18. DBCOOPER

    DBCOOPER Feeling the Heat

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    I guess it depends on the boiler. I've done a bunch where there is no way to get the nozzle out without removing the electrodes. Plus the electrodes need to be serviced too.
    When you go to the doctor they always check your blood pressure and temperature. Same thing with the analyser. It would detect a blocked heat exchanger, flue or chimney but whats a little CO among internet friends.
    iceguy4 likes this.
  19. MCPO

    MCPO Minister of Fire

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  20. Lousyweather

    Lousyweather Guest

    air inlets get clogged with dust/crap, messing with your air/fuel mixture, electrodes need gapped, nozzle needs changed (and all nozzles ARE NOT THE SAME!), heat exchanged needs cleaned, burn chamber should be checked for integrity, etc.....so, it will need retuning.....I still stand by the once a year cleaning by a competent technician.....frankly, amazes me that folks in the forum who go to the lengths of sifting their pellets, putting graphite in their pellet bin, worrying about the fines in their pellet bags would simply shrug off a cleaning of another appliance who's fuel is even more expensive than pellets....baffling.
    iceguy4 likes this.
  21. maple1

    maple1 Minister of Fire

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    It would be very foolish to think about getting rid of any central heat system soley because you burn pellets..

    I don't think I said get rid of your central heating system solely because you burn pellets.

    The whole heating system should be fully evaluated when a major change such as switching the primary heat source is made. Such evaluation may lead no doing nothing else. That's OK - at least it was evaluated. But not thinking about making other changes taking into conderation the change in primary heat source would be the foolish part. In my case, since I was upgrading to a gassifying wood boiler, I replaced my oil (combo wood) boiler that heated DHW with a tankless coil, with an electric hot water tank for DHW (that can also be heated by the wood boiler) & a very cheap electric boiler, that takes up negligible space, for backup heat source. Getting rid of everything oil related was like getting off a leash. Cheaper & easier to operate & maintain, and losing oil-related liabilities is something not very many people seriously consider. Lots of horror stories out there about oil leaks, and insurance companies up here at least are taking an increasingly dimmer view of oil heating & its associated components. My parents insurance company is forcing them to replace their oil tank, kept in a very secure heated basement space, again, after doing the same thing only 6 years ago.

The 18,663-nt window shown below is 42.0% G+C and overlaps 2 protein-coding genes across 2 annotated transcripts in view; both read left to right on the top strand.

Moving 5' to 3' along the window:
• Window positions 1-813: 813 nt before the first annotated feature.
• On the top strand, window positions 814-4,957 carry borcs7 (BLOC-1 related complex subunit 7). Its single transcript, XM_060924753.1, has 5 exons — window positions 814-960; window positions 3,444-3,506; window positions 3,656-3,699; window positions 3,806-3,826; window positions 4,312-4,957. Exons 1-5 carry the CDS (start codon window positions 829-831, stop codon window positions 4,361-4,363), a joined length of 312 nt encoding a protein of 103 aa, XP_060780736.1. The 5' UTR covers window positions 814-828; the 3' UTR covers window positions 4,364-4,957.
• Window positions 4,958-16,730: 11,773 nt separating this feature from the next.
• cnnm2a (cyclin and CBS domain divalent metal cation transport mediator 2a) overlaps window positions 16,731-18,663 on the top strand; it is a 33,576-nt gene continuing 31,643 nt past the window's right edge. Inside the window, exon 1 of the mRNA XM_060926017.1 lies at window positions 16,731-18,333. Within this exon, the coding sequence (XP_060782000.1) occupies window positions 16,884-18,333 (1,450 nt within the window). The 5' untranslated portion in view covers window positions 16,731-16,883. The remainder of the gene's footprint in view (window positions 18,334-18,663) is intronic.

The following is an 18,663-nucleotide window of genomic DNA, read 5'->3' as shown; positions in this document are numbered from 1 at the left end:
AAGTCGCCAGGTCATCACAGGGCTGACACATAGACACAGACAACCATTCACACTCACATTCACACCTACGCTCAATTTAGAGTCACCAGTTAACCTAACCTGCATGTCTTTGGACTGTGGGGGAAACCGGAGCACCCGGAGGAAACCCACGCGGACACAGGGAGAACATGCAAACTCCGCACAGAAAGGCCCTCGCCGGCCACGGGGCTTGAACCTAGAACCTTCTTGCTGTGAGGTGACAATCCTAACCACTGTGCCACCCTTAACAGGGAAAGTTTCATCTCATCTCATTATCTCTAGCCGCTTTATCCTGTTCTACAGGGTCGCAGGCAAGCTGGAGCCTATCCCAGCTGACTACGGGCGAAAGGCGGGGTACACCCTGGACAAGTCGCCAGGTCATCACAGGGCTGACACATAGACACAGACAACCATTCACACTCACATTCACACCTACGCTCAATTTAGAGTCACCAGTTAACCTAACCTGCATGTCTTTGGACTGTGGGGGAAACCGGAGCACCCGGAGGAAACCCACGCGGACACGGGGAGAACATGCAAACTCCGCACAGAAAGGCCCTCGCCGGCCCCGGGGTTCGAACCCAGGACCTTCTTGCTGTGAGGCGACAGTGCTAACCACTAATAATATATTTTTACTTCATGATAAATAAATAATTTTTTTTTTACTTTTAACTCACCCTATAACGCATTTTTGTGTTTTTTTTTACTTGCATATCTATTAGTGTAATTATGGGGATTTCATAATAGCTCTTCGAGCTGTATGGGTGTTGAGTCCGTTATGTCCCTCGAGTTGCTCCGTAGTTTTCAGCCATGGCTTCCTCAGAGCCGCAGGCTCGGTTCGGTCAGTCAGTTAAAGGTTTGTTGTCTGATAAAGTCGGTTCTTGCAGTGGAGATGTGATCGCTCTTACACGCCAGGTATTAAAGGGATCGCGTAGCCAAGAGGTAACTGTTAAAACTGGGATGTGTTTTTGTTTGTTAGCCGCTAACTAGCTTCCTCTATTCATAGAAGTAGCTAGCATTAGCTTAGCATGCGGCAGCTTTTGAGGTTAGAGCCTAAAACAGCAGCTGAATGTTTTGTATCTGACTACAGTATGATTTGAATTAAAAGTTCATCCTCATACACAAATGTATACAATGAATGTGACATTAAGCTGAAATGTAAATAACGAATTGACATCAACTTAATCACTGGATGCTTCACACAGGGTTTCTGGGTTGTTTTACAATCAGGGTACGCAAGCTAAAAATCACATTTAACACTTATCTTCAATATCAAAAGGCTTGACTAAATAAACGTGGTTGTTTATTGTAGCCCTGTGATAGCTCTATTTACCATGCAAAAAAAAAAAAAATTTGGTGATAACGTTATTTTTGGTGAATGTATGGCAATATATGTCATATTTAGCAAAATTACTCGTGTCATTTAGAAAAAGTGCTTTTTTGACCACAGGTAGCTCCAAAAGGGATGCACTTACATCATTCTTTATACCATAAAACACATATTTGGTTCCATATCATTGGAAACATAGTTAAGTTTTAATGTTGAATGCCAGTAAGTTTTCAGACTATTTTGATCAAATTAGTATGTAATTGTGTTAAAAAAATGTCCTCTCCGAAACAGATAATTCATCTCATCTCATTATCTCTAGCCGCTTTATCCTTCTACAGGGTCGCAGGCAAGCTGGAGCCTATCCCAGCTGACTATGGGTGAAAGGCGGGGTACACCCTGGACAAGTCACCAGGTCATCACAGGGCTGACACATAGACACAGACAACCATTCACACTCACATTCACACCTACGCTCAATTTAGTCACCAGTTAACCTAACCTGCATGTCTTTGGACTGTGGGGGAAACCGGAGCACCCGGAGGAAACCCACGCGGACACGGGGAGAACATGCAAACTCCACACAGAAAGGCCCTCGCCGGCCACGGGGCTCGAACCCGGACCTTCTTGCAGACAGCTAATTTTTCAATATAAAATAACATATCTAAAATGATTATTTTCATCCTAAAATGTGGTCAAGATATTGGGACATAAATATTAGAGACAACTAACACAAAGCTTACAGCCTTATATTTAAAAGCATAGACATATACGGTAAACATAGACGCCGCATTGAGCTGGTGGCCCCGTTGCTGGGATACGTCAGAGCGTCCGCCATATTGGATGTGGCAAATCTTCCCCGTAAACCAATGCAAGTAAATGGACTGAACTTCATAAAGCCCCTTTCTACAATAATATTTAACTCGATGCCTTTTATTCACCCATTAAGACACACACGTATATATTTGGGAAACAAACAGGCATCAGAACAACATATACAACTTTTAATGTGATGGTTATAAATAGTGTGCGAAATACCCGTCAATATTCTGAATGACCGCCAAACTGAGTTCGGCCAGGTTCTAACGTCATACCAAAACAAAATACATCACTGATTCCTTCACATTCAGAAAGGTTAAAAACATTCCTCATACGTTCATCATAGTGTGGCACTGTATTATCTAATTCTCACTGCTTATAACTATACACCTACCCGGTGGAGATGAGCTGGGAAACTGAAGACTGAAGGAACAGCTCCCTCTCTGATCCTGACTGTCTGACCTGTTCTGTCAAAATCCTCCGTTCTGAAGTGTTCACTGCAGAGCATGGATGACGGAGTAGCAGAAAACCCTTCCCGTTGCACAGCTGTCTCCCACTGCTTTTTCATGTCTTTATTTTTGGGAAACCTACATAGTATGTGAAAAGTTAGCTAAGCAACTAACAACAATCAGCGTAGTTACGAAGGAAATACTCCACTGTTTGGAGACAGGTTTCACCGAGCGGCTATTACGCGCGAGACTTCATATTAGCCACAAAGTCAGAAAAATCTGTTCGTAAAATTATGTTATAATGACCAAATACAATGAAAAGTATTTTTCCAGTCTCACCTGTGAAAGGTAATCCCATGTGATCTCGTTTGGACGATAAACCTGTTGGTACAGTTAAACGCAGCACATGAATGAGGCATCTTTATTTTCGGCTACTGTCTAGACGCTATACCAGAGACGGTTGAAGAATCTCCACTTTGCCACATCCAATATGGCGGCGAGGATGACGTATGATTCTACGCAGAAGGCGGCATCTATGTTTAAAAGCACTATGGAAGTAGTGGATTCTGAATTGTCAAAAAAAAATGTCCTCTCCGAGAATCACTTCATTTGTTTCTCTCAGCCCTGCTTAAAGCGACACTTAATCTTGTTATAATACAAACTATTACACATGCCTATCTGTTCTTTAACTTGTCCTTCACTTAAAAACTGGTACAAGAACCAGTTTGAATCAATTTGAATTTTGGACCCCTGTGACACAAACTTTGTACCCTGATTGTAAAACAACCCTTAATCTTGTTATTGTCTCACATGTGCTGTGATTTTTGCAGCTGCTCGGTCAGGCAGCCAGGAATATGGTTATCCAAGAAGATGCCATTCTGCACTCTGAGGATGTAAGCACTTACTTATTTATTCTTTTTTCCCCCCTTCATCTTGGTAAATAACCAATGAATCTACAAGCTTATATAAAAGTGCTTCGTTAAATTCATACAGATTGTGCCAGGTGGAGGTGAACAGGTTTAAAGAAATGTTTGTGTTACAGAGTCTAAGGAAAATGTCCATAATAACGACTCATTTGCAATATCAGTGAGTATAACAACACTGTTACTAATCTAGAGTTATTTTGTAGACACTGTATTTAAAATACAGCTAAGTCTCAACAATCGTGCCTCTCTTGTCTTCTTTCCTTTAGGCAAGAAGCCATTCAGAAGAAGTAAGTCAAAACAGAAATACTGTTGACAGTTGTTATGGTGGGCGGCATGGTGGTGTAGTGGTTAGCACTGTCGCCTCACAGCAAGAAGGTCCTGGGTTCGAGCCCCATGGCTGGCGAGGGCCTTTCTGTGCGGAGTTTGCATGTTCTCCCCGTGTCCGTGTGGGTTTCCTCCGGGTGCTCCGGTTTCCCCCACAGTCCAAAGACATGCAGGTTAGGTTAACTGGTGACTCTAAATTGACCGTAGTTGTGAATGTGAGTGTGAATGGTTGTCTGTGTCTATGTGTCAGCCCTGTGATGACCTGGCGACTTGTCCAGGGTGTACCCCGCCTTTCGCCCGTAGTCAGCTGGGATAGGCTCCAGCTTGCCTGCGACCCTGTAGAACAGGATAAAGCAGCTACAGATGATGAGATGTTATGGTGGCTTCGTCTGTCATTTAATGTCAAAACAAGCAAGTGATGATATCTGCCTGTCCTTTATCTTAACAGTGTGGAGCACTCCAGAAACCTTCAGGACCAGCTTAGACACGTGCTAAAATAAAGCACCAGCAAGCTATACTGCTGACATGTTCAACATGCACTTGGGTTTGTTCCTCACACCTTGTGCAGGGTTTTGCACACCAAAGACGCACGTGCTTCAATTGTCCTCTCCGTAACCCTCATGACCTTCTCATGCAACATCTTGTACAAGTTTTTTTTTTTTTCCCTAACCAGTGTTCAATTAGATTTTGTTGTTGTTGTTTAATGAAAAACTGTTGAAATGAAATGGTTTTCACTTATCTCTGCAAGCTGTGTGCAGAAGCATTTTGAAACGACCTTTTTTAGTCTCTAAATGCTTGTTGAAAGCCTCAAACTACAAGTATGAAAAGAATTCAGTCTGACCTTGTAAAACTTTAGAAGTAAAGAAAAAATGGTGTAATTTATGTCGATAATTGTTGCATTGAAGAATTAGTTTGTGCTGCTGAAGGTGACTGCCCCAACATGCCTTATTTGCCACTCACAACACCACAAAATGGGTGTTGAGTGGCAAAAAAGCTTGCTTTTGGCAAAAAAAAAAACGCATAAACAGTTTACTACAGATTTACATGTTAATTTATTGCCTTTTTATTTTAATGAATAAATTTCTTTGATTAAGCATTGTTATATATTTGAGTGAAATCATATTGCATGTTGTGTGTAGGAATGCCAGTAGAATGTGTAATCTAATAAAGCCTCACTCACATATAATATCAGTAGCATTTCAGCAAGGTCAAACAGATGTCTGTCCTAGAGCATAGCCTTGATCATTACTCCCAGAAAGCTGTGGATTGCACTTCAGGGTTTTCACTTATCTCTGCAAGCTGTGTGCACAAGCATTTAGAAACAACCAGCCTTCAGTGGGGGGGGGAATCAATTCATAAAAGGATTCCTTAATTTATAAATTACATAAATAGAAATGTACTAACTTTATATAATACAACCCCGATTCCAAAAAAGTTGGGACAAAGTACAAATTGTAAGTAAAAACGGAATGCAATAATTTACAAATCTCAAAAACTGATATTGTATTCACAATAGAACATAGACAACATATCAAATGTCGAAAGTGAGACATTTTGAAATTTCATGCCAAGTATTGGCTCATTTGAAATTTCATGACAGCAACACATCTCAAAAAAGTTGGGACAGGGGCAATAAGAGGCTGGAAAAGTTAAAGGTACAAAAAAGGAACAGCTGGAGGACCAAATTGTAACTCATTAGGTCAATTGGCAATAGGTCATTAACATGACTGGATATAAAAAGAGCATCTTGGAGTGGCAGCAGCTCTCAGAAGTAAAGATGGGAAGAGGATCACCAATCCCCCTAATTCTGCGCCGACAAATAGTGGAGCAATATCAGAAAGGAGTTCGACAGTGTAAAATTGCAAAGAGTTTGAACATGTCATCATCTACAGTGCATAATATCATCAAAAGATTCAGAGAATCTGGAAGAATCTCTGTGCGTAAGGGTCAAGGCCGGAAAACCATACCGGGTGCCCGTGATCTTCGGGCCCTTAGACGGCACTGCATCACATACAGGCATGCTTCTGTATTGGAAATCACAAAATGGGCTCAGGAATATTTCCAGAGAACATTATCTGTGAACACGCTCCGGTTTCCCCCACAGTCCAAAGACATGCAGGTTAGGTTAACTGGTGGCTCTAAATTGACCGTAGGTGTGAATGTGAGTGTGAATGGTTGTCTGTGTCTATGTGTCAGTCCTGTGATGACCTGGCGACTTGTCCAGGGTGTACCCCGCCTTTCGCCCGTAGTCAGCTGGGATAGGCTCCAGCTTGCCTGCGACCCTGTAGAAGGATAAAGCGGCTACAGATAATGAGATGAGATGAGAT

What to do or not to do would depend on the existing situation - but, say, if my new pellet appliance was leaving my old oil boiler inactive save for summer DWH heating, I would be very hard pressed to not replace the oil boiler with an electric DHW heater & electric boiler for backup heat. Throw in other potentials like heat pump water heaters and mini-splits, even solar items, and it's a big world of alternative possibilities out there.
  22. iceguy4

    iceguy4 Minister of Fire

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    X2

    Just because it works when your done doesn't mean you did it right